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Kober kicks off new semester as opening night comedian

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On the eve of a new semester, comedian Jen Kober scored a once-in-a-lifetime chance to welcome the 2020s for returning University of New Hampshire (UNH) students however she saw fit. She did it – how else – through comedy, achieved in an hour-long performance on Sunday, Jan. 20 at 9 p.m. at the Memorial Union Building (MUB) Strafford Room. 

The event, sponsored by the MUB and LGBTQIAP+ student group Alliance, saw Kober – a native of Lake Charles, LA, best known for her roles in films like “The Purge” and television shows such as “Dead to Me” and “Diary of a Female President” – greet both students and members of UNH’s Leadership Camp Program and other attendees with fleeting gratitude toward New Hampshire, the supposed successor to “Old Hampshire” that she said was not “very fun at all.” And fleeting it was; immediately following her praise, Kober admitted that she was not a native of the Northeastern U.S. and, therefore, not the biggest fan of its cooler climate. 

“I’m from Louisiana but I live in California among the beautiful people where I belong, and… it was 72 degrees when I left there this morning,” she explained to the crowd of roughly 70. “Yeah, there’s a sun, you guys, there’s a sun.” 

When she finally landed in Boston to begin her eastern university tour, however, that 72 degrees had fallen to 19, a number she called “a soccer score; that’s not even like a temperature.” 

The one thing that threw Kober off even more than the lack of warmth: the abundance of Dunkin’ stores “on every f****** corner. I was literally standing at a Dunkin’ Donuts waving to another fat b**** in a Dunkin’ Donuts across the street! Like, is there a mirror here? What’s happening? Why does she have sprinkles?!?” 

Kober also shared her equally frustrating experiences in more familiar environments, such as the set of Ru Paul’s “AJ and The Queen,” where Paul attempted to persuade Kober to shave her hair into a mohawk. 

“I was playing a sheriff because this is what they look like… he thinks it [the mohawk] will be very powerful for the part, and I was upset because I was like, ‘Apparently Ru Paul wants everyone to look like a woman except me,’” she recalled. “I look like Bert from Ernie and Bert!”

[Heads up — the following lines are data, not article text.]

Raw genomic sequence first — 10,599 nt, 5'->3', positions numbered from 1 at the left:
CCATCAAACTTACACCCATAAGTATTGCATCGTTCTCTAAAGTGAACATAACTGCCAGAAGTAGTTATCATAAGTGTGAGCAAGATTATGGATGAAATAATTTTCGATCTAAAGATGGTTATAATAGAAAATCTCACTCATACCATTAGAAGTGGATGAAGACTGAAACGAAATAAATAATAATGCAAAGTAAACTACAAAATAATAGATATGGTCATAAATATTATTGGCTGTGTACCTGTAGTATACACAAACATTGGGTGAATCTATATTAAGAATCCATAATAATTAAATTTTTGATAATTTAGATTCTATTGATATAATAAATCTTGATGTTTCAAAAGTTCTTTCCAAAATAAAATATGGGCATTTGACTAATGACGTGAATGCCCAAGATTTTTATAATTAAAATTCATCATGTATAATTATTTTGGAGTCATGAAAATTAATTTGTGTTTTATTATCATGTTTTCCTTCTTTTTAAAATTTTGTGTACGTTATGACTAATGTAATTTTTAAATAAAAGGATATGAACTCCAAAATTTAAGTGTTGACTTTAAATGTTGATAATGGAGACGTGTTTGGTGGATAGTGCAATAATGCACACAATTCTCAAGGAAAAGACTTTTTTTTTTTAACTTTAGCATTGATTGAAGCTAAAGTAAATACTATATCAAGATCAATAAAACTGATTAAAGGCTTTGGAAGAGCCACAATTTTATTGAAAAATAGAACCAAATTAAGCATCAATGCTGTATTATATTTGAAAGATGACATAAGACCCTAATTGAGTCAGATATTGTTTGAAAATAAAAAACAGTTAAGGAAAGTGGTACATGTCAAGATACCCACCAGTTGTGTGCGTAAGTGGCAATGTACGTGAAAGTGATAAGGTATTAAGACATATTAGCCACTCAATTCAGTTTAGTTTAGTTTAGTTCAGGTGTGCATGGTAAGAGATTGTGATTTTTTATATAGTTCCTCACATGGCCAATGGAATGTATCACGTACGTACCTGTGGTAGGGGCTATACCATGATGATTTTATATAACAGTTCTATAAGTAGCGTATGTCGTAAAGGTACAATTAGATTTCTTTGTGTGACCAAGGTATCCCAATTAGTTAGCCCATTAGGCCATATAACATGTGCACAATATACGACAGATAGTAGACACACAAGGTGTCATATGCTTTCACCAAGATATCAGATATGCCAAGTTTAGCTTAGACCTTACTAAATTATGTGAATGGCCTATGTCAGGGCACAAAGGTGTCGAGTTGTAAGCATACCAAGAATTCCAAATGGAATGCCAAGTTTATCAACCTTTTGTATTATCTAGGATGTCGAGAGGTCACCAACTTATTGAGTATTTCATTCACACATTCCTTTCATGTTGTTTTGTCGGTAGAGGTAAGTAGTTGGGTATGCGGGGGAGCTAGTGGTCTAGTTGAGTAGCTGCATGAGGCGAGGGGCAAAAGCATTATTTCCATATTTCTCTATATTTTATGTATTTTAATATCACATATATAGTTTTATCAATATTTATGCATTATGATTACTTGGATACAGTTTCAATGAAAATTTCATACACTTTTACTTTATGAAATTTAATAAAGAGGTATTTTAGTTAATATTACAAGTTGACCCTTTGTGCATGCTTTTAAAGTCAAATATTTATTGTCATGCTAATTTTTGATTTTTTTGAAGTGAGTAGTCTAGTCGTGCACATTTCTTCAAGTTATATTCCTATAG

While she ultimately got the mohawk – “because when Ru Paul asks you to do something, you f*****g do it,” she retorted – a sudden rainstorm forced Kober to wear a hat for the entire scene, making the entire scenario pointless. 

Fitness was often equally maddening for Kober, as she recalled a time she received a Fitbit from her vegan wife for her birthday, a gift she called “house arrest for fat people,” in no part thanks to the watch sending over text messages to Kober’s wife showcasing her daily steps. 

Kober at first expressed outrage that she was unable to reach a seemingly impossible goal of 10,000 steps a day, even when making walking her sole means of transportation and walking to and from the TV to change the channel. That is, until she discovered a cheat: moving her hand and fooling the watch, accomplished daily at 3 p.m. in her bedroom thanks to a little “ménage à {mwah?}.” 

“Laugh all you want, ladies; 9,872 steps.” Enthusiastic applause quickly followed. 

The show took an unexpected turn, however, when Kober encouraged a student to take her spot onstage after stating they could be just as funny. The student’s ensuing two-minutes found attendees laughing at jokes and jabs at Leadership Camp, which she was a part of, and her fellow students. 

“So how is she as a standup comedian?” Kober asked following the student’s performance; one student yelled out, “She’s alright.” 

“Oh, excuse me, b****, come up here and test me,” the student jokingly threatened.  

“It’s harder than it looks, I’m just saying,” Kober said upon returning onstage. 

Despite the laughs that formed the event’s core, Kober ended the night on a serious note as she sent out words of wisdom and encouragement to the audience.  

“You’re college people and you have dreams, and maybe you’re going to feel like that dream cannot come true,” Kober said. “Let me tell you something: I tell jokes all over the world! This is what I wanted to do since I was 6 years old, and people pay me to do this, and it’s a f****** dream come true. Do not give up on what you want to do; all things can happen.” 

Attendees, especially those from Leadership Camp, responded to the event, who expressed gratitude for the chance to end their experience on a high note.  

“I think it’s just a good way to bring people together,” sophomore exercise science major Kevin Cusik said. “Most of the people tonight were from Leadership Camp, but I feel like the bigger crowd helps bring people together.” 

“We all know she’s a lesbian, so the gays; we’re here for the gays,” first-year mechanical engineering major Elena Chan added. “[This event] shows that minorities can get where they want and it’s not all just straight, white old men; it’s good.”  

Sophomore computer science major John Snow, who occasionally “dabbles in comedy,” told The New Hampshire that comedians like Kober have helped inspire him to potentially establish a standup comedy club on campus and try out the artform for himself. 

“I kind of think that I’m a philosopher; I try to pretend like I’m just smiling, like I’m not laughing, [and] I’m like, ‘Wow, that was clever,’” Snow said. “I’m one of those guys.” 

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